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Sitting in the shadow of the Sokha Hotel

Sitting in the shadow of the Sokha Hotel


A small Cham Muslim community, living on boats moored to the Chroy Changvar peninsula across the river from Phnom Penh, are facing eviction as a result of nearby development. Photograph: Erika Piñeros

The cry of a muezzin broke the silence of a lazy afternoon on Chroy Changvar peninsula. At 3:30 pm the crier rolls his portable minaret along the bank of Tonle Sap, inviting fellow Muslims to daily worship. He stops in front of a makeshift mosque which the men of the Cham fishing community erect and dismantle five times a day, the number of times a pious believer should pray.

In this improvised shrine, the male Cham worship in a sequence of perfectly synchronised motions, as their women pull on white robes and perform ablutions while waiting for their turn.

Until recently, the floating houses of the Cham fishing community have been an integral part of Phnom Penh’s riverside, where 66 families moored their boats, performed religious duties and raised new generations of fishermen. Their modest lifestyle is now in peril from the city’s authorities, who contend that the boats are a blight on the river’s natural beauty.

The Cham, entirely dependent on the river, are confined to the few wooden square metres of their boat dwellings. Whole families fall asleep, dine and work aboard them. Women give birth to their children. A few chickens and cats, two of the few domestic species able to endure the lifestyle, find shelter at night in hidden compartments below deck.



Policemen oversee the eviction. Authorities argue the houseboats spoil the beauty of the riverbank for tourists. Photograph: Erika Piñeros


Men gather to pray under the tarpaulin of a makeshift mosque. Photograph: Erika Piñeros


Women and children sit on the embankment, with the Sokha Hotel in the background. Photograph: Erika Piñeros

The roof provides shade but no privacy, making it difficult for the residents, especially girls, given their Muslim upbringing. Lack of sanitation facilities makes living conditions all the more challenging. The river is their drinking water, their bathroom and their only means of garbage disposal.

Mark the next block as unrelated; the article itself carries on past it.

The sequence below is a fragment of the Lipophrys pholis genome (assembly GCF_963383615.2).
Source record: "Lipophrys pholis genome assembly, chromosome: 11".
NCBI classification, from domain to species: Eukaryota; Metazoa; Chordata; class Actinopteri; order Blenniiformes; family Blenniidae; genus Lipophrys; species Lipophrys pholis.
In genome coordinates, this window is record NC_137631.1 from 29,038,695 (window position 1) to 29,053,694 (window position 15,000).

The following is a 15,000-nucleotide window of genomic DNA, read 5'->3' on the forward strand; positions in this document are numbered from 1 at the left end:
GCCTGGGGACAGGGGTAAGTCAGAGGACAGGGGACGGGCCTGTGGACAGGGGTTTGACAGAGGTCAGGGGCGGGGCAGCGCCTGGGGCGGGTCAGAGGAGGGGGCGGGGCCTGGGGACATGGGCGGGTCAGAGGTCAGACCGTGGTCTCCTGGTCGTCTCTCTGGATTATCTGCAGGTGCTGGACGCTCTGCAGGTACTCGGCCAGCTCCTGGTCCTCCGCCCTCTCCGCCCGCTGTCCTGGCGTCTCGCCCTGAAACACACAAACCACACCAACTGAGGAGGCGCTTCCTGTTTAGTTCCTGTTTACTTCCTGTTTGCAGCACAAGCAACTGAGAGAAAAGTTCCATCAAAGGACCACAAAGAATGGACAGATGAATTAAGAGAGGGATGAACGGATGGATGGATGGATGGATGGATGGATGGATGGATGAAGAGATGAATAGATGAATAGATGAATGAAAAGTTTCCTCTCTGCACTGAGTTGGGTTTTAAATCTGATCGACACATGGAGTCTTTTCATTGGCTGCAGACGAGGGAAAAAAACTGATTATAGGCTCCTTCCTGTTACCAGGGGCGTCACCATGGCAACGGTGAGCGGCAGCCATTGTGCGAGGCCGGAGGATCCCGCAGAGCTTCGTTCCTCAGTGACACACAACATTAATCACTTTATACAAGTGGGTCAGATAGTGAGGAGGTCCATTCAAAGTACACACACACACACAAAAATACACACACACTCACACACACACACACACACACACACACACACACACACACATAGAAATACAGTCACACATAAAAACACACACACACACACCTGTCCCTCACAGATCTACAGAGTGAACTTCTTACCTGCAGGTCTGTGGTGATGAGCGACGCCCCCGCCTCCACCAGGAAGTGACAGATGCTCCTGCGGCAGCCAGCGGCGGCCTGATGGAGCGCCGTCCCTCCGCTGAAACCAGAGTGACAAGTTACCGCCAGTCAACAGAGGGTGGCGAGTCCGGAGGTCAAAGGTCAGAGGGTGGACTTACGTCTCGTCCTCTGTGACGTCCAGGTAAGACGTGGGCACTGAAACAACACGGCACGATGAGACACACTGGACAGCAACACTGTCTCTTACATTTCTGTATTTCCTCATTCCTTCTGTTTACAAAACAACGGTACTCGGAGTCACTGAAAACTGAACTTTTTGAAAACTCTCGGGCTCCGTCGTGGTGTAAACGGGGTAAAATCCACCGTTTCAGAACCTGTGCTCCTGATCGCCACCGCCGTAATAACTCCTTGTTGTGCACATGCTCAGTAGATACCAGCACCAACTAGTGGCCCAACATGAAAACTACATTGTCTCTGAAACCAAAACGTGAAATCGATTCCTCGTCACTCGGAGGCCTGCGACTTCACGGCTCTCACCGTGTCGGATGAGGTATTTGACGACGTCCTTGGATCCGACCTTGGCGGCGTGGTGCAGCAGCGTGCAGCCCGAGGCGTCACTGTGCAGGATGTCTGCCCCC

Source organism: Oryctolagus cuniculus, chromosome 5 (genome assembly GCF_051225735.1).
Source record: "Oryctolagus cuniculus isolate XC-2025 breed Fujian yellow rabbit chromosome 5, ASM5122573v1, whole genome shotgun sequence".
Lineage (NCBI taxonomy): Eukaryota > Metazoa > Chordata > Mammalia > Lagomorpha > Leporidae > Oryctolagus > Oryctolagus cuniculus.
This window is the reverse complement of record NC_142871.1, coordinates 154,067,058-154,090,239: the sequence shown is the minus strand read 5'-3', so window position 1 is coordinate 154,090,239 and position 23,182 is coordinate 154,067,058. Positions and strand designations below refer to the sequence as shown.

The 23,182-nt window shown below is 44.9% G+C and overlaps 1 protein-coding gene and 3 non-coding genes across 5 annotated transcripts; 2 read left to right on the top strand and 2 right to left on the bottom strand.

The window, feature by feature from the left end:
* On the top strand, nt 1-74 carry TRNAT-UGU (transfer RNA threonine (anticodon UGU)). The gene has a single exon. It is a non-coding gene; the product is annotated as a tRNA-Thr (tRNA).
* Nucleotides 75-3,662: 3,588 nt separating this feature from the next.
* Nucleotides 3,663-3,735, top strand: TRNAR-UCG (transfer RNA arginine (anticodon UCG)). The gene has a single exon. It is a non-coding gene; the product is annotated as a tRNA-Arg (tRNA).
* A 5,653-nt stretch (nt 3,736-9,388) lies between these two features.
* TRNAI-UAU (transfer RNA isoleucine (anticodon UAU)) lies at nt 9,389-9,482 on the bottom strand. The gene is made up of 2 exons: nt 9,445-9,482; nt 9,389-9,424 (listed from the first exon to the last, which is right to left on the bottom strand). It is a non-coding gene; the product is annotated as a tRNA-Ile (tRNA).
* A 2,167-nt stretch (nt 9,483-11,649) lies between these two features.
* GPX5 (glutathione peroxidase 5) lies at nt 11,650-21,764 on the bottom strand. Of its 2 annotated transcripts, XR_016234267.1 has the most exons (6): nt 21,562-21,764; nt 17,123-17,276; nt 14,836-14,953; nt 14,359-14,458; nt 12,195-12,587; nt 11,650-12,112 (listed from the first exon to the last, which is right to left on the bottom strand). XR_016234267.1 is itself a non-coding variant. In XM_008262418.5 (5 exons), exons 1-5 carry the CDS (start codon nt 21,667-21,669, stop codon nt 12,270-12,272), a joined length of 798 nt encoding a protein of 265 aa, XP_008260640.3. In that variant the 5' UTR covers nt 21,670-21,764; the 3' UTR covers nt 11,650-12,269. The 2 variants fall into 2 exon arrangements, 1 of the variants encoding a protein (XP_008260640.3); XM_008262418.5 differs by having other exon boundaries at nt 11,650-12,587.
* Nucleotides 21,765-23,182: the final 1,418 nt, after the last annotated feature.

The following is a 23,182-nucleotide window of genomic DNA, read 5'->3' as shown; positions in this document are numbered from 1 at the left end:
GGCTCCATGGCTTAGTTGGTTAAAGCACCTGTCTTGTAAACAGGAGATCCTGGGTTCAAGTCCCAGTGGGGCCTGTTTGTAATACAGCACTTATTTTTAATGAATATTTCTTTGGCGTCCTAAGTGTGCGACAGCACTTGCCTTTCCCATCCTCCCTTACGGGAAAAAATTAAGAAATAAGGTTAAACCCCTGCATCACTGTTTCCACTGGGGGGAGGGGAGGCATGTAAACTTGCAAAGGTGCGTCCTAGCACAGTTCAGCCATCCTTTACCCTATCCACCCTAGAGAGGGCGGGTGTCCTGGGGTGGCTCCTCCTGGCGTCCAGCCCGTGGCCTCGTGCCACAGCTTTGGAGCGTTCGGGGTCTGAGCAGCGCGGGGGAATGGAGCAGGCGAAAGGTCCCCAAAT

“We go fishing in the morning and sell the catch either at the market or here, on the riverbank,” says Sos Sei Nop, a middle-aged woman, gazing at the narrow strip of land behind the newly built Sokha Hotel, where their boats are now docked.

The community moved here a couple of weeks ago, towards the end of the holy month of Ramadan, following the orders from city authorities, who decided that Cham boats don’t suit the modern face of Phnom Penh.

In order to avoid open conflict, the families used ropes and their muscles to tow their engineless boats 500 metres upstream, with the assistance of marine police speedboats. In doing so, they removed themselves from the view of the city side of the Tonle Sap. Two Cham children fell overboard during the slipshod operation, but were scooped out of the river before anything unfortunate could happen.

The commune chief of Chroy Changvar, Chao Sidorn, told local media in the aftermath of the first relocation that his council prioritised the welfare of the Cham people. He argued that development of the peninsula posed a danger to the community in its new location, with the potential for construction debris to fall on the people below.